De Beneficiis (English: On Benefits) is a first-century work by Seneca the Younger. It forms part of a series of moral essays (or “Dialogues”) composed by Seneca. De Beneficiis concerns the award and reception of gifts and favours within society, and examines the complex nature and role of gratitude within the context of Stoic ethics.
Meaning of title
Although the title is typically translated as On Benefits, the word Beneficiis is derived from the Latin word beneficium, meaning a favor, benefit, service, or kindness. Other translations of the title have included: On gifts and services; On the Award and Reception of Favors; On Favours; and On kind deeds.
The work is dedicated to Aebutius Liberalis who is also the subject of Letter 91.
Dating of the writing
It is considered that the work was very likely written between the years 56 and 62 AD. Mario Lentano provides a collation of a number of sources who posit different periods of about these years in Brill’s Companion to Seneca. Seneca mentions the completed work in his Letters to Lucilius (81. 3) indicating that it was finished by 64. Nero was emperor during the time of writing.
The Greek language term for giving and receiving is δόσις και λῆ(μ)ψις. The Stoic philosopher Hecato of Rhodes is quoted several times in the treatise and was a likely influence for Seneca.
De Beneficiis comprises seven books. The first sentence of the work reads:
Among the many and diverse errors of those who live reckless and thoughtless lives, almost nothing that I can mention, excellent Liberalis, is more disgraceful than the fact that we do not know how either to give or to receive benefits.
Seneca’s aim of the work was, through a discussion of benefits (to regulate a practice):
maxime humanam societatem alligat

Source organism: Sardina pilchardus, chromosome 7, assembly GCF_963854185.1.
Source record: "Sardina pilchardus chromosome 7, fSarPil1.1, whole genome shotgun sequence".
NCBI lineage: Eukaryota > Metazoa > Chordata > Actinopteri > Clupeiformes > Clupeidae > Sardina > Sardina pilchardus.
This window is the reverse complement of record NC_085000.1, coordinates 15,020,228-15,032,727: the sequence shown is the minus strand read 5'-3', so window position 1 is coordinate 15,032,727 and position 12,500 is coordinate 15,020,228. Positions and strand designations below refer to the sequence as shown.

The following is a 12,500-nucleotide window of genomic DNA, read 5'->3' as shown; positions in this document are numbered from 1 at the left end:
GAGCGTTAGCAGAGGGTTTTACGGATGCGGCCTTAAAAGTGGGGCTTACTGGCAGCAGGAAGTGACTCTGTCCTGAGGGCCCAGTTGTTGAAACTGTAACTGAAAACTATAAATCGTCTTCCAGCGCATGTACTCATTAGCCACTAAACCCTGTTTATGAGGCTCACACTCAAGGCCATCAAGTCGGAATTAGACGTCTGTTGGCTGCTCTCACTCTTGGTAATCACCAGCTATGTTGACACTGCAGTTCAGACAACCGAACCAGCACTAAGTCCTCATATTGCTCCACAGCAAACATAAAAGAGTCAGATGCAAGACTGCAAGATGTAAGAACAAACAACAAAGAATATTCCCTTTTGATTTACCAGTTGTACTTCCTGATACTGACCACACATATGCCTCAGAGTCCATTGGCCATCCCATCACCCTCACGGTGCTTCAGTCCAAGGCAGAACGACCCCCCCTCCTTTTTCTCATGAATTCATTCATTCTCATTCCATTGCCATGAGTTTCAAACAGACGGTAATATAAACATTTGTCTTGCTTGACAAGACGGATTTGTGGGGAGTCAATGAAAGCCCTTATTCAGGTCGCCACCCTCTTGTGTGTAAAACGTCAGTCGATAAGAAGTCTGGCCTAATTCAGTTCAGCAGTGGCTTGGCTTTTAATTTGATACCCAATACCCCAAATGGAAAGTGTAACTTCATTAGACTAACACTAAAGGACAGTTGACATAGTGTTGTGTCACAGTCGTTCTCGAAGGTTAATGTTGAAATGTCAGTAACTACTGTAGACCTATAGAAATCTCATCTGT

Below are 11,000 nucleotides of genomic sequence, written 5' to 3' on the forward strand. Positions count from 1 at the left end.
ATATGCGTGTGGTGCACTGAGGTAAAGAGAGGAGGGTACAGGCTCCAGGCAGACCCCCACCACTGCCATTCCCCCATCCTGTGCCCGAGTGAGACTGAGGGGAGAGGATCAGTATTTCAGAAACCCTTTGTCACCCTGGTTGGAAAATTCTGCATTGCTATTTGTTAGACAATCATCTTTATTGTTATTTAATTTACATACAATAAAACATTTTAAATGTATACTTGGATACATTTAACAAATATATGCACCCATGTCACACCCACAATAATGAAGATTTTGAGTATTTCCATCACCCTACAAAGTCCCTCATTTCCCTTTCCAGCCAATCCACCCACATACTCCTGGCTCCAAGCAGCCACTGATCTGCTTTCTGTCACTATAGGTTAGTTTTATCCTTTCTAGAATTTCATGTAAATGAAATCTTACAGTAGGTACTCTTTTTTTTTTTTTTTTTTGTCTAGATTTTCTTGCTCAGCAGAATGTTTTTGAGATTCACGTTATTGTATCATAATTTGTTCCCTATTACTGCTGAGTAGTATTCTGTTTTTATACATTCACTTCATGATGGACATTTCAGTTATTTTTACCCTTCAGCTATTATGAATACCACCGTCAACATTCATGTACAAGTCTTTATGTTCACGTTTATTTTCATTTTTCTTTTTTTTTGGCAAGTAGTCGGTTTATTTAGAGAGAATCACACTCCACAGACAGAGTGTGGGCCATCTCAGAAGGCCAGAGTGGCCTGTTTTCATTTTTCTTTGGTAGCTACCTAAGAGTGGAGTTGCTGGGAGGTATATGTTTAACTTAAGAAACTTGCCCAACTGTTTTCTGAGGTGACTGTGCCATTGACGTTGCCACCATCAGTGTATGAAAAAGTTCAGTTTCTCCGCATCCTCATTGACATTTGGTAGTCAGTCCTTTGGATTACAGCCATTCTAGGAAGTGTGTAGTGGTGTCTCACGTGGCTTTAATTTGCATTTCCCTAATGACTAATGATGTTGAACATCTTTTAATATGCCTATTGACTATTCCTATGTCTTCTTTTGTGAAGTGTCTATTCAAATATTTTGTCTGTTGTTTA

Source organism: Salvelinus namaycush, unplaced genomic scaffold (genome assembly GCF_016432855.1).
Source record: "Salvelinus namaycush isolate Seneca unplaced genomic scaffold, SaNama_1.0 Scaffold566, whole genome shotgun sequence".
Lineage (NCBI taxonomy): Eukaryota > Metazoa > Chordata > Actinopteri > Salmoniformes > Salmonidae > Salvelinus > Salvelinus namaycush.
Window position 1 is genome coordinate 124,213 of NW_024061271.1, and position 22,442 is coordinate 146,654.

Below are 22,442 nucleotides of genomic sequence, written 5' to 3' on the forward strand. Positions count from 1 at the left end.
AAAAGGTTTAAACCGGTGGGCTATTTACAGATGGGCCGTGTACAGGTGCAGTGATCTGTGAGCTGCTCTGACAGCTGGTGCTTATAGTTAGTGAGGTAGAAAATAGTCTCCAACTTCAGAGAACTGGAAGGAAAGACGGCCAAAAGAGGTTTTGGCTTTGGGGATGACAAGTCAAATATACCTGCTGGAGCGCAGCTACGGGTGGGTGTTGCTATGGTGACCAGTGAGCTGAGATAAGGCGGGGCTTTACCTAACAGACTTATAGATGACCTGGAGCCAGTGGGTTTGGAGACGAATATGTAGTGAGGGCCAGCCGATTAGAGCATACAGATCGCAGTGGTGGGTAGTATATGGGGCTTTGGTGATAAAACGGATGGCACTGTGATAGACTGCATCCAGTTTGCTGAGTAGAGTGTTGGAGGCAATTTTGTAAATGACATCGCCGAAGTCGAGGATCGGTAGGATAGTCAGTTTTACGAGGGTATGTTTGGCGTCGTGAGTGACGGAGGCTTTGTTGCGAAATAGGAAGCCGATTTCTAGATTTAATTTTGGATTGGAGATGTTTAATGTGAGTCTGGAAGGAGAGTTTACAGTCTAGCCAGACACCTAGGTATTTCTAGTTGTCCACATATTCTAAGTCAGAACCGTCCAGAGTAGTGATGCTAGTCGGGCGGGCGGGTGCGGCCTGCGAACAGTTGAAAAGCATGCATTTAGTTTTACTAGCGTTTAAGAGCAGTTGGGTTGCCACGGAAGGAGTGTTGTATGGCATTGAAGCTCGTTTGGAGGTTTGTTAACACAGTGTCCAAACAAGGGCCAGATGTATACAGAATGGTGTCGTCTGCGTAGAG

which very much holds human society together— – 1.4.2.
The giving of beneficiis is the most important moral bind (alligat) to humans within society:
For it follows that if they are ill placed, they are ill acknowledged, and, when we complain, of their not being returned, it is too late, for they were lost at the time they were given.— 1.1-2
De Beneficiis concerns the nature of relative benefits to persons fulfilling the role in social exchange of either giver or receiver. This includes benefit-exchange, reciprocity, and giving and receiving, within society. The subject of the work might be thought of as social ethics, and specifically Stoic ethics.
De Beneficiis deals with ethics with regards to political leadership. As such, the work is concerned with the lives of Roman aristocrats, and the nature of their relationships. This is of the form of and etiquette of bond-formation between persons by the giving and exchanging of gifts or services (favors), and is prescriptive of the way in which the aristocrats might behave, for the good of ancient Roman society.
Amicitia is the Latin term for friendship in the context of Ancient Roman culture. It represents an ideal. Relationships of this kind would be between elite males of fairly equal social standing.
History of transmission, publications & translations
The oldest extant copy of the work is of the late 8th to early 9th century. After its founding, the monastery of Lorsch acquired the archetype of the work during sometime circa 850, this had been written somewhere in Italy (probably within the area of Milan) about 800, part of a text known as the codex Nazarianus, (currently in the Palatine collection of the Vatican library ), and after numerous copies were made via monasteries in the Loire. The work was subsequently disseminated throughout Western Europe.
Three English translations were made during the sixteenth and early seventeenth century. The first translation into English was made in 1569 by Nicolas Haward, of books one to three, while the first full translation into English was made in 1578 by Arthur Golding, and the second in 1614 by Thomas Lodge. Roger L’Estrange made a paraphrased work in 1678, he had been making efforts on Seneca’s works since at least 1639.
A partial Latin publication of books 1 to 3, being edited by M. Charpentier – F. Lemaistre, was made circa 1860, books 1 to 3 were translated into French by de Wailly, and a translation into English was made by J. W. Basore circa 1928-1935.
Nicholas Haward chose the title The line of liberalitie: duly directing the well bestowing of benefits and reprehending the common vice of ingratitude. Arthur Golding called the work Concerning Benefiting, that is to say the doing receiving and requyting of good turns. The standard English form chosen after the Lodge translation of 1613 is On Benefits.